Washington (AFP) - A federal jury has awarded $3 million in damages to a University of Virginia official found to have been defamed in a discredited 2014 story about a purported gang rape on campus.
Nicole Eramo, an associate dean of students, was awarded $2 million from reporter Sabrina Rubin Erdely and $1 million from Rolling Stone magazine and publisher Wenner Media, documents from the court in Charlottesville, Virginia said.
Eramo had sought $7.5 million in damages after the article said she had discouraged reporting of the alleged attack for fear it might tarnish the elite university's image.
Eramo's suit alleged that Rolling Stone acted recklessly and willfully disregarded facts in reporting the story.
The jury on Friday found that both the magazine and Erdely were liable for defamation.
Headlined "A Rape on Campus," the story triggered protests when it appeared in late 2014 with its explosive claims of a violent gang rape at a fraternity house, as recounted by the alleged victim, a student identified only as "Jackie."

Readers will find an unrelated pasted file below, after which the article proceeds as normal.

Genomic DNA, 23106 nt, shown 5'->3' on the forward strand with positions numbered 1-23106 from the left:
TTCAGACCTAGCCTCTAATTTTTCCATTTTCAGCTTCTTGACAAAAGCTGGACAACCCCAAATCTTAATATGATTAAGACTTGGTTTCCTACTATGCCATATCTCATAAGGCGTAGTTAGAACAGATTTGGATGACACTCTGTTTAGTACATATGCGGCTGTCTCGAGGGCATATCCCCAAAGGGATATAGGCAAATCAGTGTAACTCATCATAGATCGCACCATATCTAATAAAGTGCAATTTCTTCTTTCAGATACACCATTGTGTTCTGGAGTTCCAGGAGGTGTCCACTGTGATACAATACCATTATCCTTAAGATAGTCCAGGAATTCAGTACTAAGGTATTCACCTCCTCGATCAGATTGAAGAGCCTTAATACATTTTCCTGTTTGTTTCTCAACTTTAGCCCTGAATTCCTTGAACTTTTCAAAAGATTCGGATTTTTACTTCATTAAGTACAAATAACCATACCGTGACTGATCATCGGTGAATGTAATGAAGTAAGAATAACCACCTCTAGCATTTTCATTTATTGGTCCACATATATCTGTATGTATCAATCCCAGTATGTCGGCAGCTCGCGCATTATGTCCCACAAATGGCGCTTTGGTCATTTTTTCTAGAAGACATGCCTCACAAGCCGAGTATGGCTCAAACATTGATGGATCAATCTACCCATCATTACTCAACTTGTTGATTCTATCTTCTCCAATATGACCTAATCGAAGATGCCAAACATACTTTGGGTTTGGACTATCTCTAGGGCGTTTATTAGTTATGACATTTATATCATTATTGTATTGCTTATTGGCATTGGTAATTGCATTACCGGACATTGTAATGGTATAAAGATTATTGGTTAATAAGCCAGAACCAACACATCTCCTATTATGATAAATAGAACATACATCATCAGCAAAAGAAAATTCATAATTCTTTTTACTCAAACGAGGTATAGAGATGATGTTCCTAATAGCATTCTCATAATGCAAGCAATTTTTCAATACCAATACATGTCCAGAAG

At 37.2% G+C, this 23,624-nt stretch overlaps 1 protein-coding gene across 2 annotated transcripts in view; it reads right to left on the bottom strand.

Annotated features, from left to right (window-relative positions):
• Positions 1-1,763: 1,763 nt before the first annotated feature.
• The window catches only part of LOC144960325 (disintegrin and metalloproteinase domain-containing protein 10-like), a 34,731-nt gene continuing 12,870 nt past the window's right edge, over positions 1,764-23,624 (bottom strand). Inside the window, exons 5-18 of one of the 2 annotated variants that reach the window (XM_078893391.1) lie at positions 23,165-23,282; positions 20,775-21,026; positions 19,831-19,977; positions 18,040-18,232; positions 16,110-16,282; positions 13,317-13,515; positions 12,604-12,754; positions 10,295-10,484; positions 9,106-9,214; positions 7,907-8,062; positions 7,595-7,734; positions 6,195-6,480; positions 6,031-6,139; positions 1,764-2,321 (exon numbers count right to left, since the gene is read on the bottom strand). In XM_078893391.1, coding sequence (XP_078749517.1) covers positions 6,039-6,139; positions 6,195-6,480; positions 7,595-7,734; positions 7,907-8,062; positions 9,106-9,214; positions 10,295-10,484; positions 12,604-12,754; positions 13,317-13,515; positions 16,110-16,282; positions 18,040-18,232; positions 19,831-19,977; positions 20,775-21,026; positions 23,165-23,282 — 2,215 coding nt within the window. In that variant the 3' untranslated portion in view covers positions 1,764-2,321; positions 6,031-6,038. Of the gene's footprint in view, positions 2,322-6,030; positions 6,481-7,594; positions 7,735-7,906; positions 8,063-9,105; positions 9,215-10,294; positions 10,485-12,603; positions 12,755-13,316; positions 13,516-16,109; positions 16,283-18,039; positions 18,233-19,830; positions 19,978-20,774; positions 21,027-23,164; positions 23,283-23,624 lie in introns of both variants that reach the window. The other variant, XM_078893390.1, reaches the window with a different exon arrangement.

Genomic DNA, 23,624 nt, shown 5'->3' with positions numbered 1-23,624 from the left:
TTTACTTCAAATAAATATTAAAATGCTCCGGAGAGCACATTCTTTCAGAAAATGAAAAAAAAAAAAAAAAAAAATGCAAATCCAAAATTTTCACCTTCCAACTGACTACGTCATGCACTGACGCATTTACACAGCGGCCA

But the story began to unravel within weeks, with "Jackie" refusing to discuss the alleged incident and investigators and police uncovering no evidence that it had ever taken place.
Rolling Stone retracted the story and apologized after a Columbia University investigation exposed "avoidable" failures in basic journalistic practices during its reporting and editing.
Former members of the fraternity have filed a separate lawsuit.
Eramo testified during the trial that she faced threats and considered suicide after the article came out, The Washington Post reported.
She said it seriously hurt her professional credibility and made it impossible for her to continue working as an advocate for sexual assault prevention, according to the newspaper.